Genre: 
Miscellaneous Documents

Conditional release statement for Tom Pendergast, Inmate #55295, detailing his intention to return to living with his wife and family, and return to his work at Ready-Mixed Concrete, upon his release from prison. Pendergast, known for his powerful Kansas City political machine and ties to organized crime, was found guilty of income tax evasion in 1939 and sentenced to 15 months in the U.S. Penitentiary at Leavenworth.

Genre: 
Miscellaneous Documents

Educational Department report for the United States Board of Parole for Tom Pendergast, Inmate #55295. The document indicates that Pendergast had no enrollments in educational activities or correspondence courses. Pendergast, known for his powerful Kansas City political machine and ties to organized crime, was found guilty of income tax evasion in 1939 and sentenced to 15 months in the U.S. Penitentiary at Leavenworth.

Genre: 
Postcards

Unsigned postcard, postmarked Kansas City, Kansas, addressed to Judge Arthur D. Wood, asking if he is "going to pardon that crook from KC," Tom Pendergast. The writer says that doing so would "encourage others to steal likewise," and that the sentence should have been ten times longer. Pendergast, known for his powerful Kansas City political machine and ties to organized crime, was found guilty of income tax evasion in 1939 and sentenced to 15 months in the U.S. Penitentiary at Leavenworth.

Genre: 
Transcriptions

Transcript of minutes from Tom Pendergast's parole hearing before Arthur D. Wood, chairman of the United States Board of Parole. Pendergast notes his health problems, including a bad heart and colostomy, and lack of prior convictions, as reasons he should be released from the penitentiary. He also discusses his family, his role at Ready Mixed Concrete Company, and a pending indictment in state court.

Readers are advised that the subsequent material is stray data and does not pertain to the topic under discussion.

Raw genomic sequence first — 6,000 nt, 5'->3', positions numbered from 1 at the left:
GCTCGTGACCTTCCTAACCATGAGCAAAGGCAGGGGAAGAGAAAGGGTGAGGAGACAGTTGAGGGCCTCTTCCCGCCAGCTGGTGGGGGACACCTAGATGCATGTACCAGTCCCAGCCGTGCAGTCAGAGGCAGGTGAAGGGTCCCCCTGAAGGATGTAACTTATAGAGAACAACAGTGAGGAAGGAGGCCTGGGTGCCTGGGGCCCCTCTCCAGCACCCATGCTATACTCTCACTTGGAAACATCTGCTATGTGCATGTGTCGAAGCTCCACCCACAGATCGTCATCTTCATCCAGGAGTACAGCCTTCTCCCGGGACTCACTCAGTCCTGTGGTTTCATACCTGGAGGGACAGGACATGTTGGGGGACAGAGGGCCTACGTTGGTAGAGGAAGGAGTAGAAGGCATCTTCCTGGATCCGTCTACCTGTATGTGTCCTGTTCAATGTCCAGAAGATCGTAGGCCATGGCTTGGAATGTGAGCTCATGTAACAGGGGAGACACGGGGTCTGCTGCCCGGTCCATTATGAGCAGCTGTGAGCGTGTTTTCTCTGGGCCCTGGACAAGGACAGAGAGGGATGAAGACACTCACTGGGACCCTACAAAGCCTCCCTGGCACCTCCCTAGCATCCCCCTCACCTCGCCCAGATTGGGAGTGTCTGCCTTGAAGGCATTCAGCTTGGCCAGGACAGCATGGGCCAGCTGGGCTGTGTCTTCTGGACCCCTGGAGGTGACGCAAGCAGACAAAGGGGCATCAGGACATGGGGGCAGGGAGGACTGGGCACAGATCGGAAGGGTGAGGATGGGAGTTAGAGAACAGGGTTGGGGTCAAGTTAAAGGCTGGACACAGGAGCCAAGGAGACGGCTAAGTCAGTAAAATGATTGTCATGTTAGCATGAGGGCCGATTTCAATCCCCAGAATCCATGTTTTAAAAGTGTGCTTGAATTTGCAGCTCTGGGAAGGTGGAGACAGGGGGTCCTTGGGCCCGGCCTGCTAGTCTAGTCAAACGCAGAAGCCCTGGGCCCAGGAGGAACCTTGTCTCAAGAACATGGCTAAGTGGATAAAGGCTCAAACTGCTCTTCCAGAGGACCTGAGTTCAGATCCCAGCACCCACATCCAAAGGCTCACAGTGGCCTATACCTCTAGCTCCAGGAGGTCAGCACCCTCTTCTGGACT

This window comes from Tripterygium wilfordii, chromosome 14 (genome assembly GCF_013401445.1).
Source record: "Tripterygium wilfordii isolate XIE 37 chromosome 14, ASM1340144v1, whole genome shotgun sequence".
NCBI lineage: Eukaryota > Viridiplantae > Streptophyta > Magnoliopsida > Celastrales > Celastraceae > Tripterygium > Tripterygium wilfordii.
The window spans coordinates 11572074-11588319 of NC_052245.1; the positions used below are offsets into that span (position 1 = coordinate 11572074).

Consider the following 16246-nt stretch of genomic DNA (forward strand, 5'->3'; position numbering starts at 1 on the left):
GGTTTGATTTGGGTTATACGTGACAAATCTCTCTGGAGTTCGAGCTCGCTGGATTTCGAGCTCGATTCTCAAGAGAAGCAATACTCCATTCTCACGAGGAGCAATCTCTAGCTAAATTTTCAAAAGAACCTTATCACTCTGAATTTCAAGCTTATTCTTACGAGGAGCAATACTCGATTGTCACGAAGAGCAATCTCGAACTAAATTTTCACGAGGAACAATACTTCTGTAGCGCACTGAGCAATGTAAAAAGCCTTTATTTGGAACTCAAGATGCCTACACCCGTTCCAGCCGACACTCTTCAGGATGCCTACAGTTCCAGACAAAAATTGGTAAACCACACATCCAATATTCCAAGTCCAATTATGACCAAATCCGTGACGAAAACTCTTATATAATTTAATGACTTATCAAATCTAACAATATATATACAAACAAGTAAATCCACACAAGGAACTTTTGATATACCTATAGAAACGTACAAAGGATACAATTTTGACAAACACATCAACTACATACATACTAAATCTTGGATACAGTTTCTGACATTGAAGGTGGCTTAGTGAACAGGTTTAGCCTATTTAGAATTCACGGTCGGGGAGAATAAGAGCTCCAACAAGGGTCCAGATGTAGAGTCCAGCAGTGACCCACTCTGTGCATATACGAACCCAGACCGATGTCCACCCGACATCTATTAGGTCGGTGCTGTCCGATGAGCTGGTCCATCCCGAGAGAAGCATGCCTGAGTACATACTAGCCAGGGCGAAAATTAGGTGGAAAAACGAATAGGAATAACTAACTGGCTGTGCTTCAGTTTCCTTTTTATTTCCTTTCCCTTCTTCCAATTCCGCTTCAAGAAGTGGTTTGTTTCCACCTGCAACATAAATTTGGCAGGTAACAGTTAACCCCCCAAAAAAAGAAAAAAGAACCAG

Genre: 
Miscellaneous Documents

Memorandum from the Leavenworth Penitentiary's record clerk regarding Tom Pendergast, Inmate #55295, communicating the order from the U.S. District Court to turn Pendergast over to his probation officer upon his discharge from the penitentiary on May 30, 1940. Pendergast, known for his powerful Kansas City political machine and ties to organized crime, was found guilty of income tax evasion in 1939 and sentenced to 15 months in the U.S. Penitentiary at Leavenworth.

Genre: 
Correspondence
Miscellaneous Documents

Letter from N. R. Timmons, Chief Parole Officer at the Leavenworth Penitentiary, to the Jackson County Recorder of Deeds, requesting confirmation of the marital status of Tom Pendergast, Inmate #55295. Recorder John P. Sherrod replies with confirmation that Pendergast married Carolyn "Carrie" E. Snider on February 3, 1911. Pendergast, known for his powerful Kansas City political machine and ties to organized crime, was found guilty of income tax evasion in 1939 and sentenced to 15 months in the U.S. Penitentiary at Leavenworth.